What happened to your sex drive?
You may think lack of libido is the problem, but it may go deeper than that: Relationship issues are the most common reason for low desire, says Hilda Hutcherson, MD, professor of obstetrics and gynecology at Columbia University. “If you feel unappreciated and taken for granted, or if there is a lack of intimacy or loving feeling in your relationship, you’re not very likely to desire sex,” she explains. “I tell my patients that if they hate their partner, there is no amount of any drug that will make them desire to have sex with them.” Watch for these signs of a toxic relationship. But if all is well and good in your relationship, one of these medical causes for low sex drive could be to blame.
You’re sacrificing sleep
Cutting into your eight hours affects more just than how much coffee you’re going to need in the morning. In a study in the Journal of Sexual Medicine, researchers found that women who slept more on a given night were more sexually aroused the next day. In fact, each additional hour of sleep increased the likelihood of next-day nookie by 14 percent. Try one of these secrets to sleep better naturally.
You’re consuming too many chemicals
In a study from the American Society for Reproductive Medicine, researchers found that women who had the highest levels of a chemical called phthalates in their urine were two and a half times more likely to report low sexual desire. Previous research has found that phthalates affect the endocrine system in men, but this study revealed that the chemical also impacts hormones in women, specifically estrogen and testosterone, which power your libido. The researchers focused mainly on a type of phthalates found in food—namely processed food and pesticides—but the chemicals are also found in a ton of everyday products (they make plastic bendy, so everything from yoga mats to shower curtains). And even though the study only found an association between phthalate levels and low libido, it’s a good idea to lower your exposure. Eat fewer processed foods and try these tips to avoid endocrine-disrupting chemicals.
Women with depression report more inhibited arousal, more inhibited orgasm, more pain during sex, and less sexual satisfaction and pleasure than their non-suffering counterparts, according to a study from the University of Texas at Austin. What's more, many of the meds prescribed for depression and anxiety can decrease desire, says Helana Pietragallo, MD, an ob-gyn at Penn State Health Milton S. Hershey Medical Center. Specifically, tricyclic antidepressants were more likely to influence female's romantic feelings, finds a study in the Journal of Affective Disorders, whereas selective serotonin reuptake inhibitors (SSRIs)—the other commonly prescribed type of antidepressant—were more likely to affect guys.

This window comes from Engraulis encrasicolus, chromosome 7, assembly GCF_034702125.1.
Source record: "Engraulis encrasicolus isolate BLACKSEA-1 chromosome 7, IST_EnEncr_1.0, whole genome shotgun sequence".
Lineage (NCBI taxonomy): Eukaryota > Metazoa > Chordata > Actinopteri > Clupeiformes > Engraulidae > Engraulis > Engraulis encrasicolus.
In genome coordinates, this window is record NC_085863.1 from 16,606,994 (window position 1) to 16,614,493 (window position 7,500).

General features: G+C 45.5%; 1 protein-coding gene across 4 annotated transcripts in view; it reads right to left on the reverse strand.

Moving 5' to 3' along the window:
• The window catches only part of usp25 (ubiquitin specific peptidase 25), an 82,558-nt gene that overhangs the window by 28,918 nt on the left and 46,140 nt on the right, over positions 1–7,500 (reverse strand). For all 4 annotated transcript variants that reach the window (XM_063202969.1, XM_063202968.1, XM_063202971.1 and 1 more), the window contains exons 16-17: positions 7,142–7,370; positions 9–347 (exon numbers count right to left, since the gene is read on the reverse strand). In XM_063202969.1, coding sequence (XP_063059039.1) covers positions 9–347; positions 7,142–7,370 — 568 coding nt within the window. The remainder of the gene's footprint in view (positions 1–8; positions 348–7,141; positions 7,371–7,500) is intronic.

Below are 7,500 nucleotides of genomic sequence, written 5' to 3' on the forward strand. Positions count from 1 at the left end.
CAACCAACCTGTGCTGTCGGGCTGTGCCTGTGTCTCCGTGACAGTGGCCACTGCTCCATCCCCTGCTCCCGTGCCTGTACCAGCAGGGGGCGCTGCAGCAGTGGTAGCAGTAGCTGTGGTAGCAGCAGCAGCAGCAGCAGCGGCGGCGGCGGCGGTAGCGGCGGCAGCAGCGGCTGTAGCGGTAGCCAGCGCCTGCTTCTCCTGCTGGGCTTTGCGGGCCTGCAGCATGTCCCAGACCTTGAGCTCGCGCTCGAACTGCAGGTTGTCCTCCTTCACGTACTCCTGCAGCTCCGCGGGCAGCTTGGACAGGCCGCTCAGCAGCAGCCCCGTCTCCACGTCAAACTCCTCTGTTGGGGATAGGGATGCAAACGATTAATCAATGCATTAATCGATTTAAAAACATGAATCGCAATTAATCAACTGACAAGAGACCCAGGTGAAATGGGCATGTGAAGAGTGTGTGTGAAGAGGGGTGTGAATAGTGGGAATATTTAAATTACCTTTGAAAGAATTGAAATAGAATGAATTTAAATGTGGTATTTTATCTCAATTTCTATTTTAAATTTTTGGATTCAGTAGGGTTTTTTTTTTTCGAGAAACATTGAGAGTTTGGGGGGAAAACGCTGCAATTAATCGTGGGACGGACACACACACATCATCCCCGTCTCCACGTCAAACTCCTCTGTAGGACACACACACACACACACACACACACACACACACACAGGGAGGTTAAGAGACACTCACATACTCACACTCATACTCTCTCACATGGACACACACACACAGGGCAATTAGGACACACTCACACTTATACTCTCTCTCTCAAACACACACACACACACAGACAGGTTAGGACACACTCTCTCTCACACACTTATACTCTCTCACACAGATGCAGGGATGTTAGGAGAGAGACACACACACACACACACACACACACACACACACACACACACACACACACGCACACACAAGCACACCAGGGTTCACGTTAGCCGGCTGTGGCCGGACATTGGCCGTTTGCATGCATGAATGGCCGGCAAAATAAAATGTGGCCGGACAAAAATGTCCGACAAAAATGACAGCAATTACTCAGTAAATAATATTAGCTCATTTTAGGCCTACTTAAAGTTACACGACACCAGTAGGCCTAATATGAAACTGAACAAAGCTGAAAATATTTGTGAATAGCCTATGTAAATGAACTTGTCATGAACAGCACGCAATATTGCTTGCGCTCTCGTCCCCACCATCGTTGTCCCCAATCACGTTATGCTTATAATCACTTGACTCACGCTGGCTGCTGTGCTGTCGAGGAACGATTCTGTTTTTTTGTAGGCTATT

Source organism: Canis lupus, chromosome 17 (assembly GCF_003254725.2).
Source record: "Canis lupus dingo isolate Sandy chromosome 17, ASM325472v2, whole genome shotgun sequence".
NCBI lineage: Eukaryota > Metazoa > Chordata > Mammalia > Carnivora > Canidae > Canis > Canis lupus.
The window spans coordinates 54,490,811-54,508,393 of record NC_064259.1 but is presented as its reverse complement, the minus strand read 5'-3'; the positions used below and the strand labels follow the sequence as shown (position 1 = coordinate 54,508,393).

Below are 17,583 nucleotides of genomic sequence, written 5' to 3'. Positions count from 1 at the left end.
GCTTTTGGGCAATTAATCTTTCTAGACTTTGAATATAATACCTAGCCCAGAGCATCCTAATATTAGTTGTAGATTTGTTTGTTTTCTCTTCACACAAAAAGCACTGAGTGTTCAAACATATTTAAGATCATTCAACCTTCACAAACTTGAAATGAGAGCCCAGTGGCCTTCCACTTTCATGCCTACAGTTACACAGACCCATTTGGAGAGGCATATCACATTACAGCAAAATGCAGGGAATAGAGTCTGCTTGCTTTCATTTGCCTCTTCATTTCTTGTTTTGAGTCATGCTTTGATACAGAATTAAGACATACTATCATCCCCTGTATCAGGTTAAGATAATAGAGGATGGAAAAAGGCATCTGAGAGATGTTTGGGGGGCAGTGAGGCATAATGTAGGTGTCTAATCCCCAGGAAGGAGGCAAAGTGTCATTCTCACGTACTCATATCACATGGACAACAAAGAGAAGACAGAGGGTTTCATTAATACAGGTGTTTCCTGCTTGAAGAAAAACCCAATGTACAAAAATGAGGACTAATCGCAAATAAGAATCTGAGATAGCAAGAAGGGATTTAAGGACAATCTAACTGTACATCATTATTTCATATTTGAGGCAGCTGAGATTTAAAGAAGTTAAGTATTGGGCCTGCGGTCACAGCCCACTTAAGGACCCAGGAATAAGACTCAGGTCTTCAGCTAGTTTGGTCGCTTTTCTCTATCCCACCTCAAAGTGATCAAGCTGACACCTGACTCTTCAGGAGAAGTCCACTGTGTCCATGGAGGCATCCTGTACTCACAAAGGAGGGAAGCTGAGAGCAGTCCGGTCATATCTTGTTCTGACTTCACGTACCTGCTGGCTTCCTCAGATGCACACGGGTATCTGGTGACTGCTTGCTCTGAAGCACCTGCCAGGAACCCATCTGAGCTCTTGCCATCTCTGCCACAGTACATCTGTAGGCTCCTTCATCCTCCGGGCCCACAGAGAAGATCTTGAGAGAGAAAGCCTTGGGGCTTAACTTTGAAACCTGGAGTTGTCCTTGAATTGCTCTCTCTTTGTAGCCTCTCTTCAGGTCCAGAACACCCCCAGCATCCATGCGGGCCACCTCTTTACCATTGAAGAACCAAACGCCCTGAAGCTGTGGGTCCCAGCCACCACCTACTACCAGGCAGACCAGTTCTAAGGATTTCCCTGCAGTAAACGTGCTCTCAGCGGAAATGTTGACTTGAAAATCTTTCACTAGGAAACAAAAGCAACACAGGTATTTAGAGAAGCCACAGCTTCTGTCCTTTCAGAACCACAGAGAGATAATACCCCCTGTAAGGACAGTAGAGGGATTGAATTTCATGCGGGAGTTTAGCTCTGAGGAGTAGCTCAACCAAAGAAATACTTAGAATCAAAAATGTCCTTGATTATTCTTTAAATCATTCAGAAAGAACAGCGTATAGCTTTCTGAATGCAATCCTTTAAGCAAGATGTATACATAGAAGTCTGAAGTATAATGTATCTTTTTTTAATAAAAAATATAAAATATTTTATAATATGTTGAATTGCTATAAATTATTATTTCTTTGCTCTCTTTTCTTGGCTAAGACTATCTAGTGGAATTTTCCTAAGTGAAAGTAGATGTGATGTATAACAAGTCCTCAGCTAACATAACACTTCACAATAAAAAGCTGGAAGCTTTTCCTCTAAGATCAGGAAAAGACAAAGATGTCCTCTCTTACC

You’re going through menopause
The pros: You'll never have to buy a tampon again. The cons: You suddenly have a new cocktail of hormones, complete with a handful of potential bummer side effects, including a change in sex drive, says Colin MacNeill, MD, an ob-gyn at Penn State Health Milton S. Hershey Medical Center. More than half of postmenopausal women report low sexual desire, according to a study in the Archives of Internal Medicine. “As a woman ages, her hormones estrogen and testosterone decrease and these hormones are linked to desire,” says Dr. Hutcherson. Plus, many women experience vaginal dryness with menopause, which can lead to more painful intercourse, making you less in the mood, Dr. MacNeill adds. Are you aware of theses sneaky perimenopause symptoms?
You strive for perfection
Women who feel their partner expects perfectionism from them are more likely to suffer sexual dysfunction, according to a new British study. Why? Because the pressure from their partner decreases their sexual esteem and increases sexual anxiety—talk about a mood killer!
You’re on deadline (again)
“To experience desire, women need to be relaxed and able to focus on pleasure,” Dr. Hutcherson explains. “We take care of everyone else before ourselves, so women are easily distracted and concerned by life stressors, making it difficult to think about sex.” And stressful times may take more of a toll on you than him: Research from the Kinsey Institute found women were less likely to be able to get in the mood when anxious or stressed compared to men. The good news? If this is the culprit, you'll probably see a jump in your sex drive once the stress passes and you catch up on sleep, Dr. MacNeill adds. Pay attention to these signs stress is making you sick.
You started a new medication
"Medications can alter various hormone levels which, in turn, decrease libido," says Dr. Pietragallo. Many meds used to treat chronic medical problems, as well as birth control pills and antidepressants, can all decrease your desire and even, in the case of the latter, decrease the chance a woman will experience an orgasm. Yikes! If you notice a change in sex drive as a result of starting a new medication, don’t be embarrassed to bring it up to your doctor.
You’ve got a bun in the oven
Some preggos report a spike in sex drive while they’re expecting; while for other pregnant women, getting intimate is the last thing on their minds. In many cases, sex drive can ebb and flow all nine months long, depending too on factors like how queasy you feel or how comfortable you are with your ginormous belly. But if you’re in the anti-sex camp, rest assured it’s very normal. “Sexual desire can decrease during pregnancy, postpartum, and while breastfeeding due to hormonal changes, like increased prolactin,” says Dr. Hutcherson. Plus, it’s pretty much a guarantee that post-baby, your body is plagued by fatigue, which zaps you of the energy to get aroused.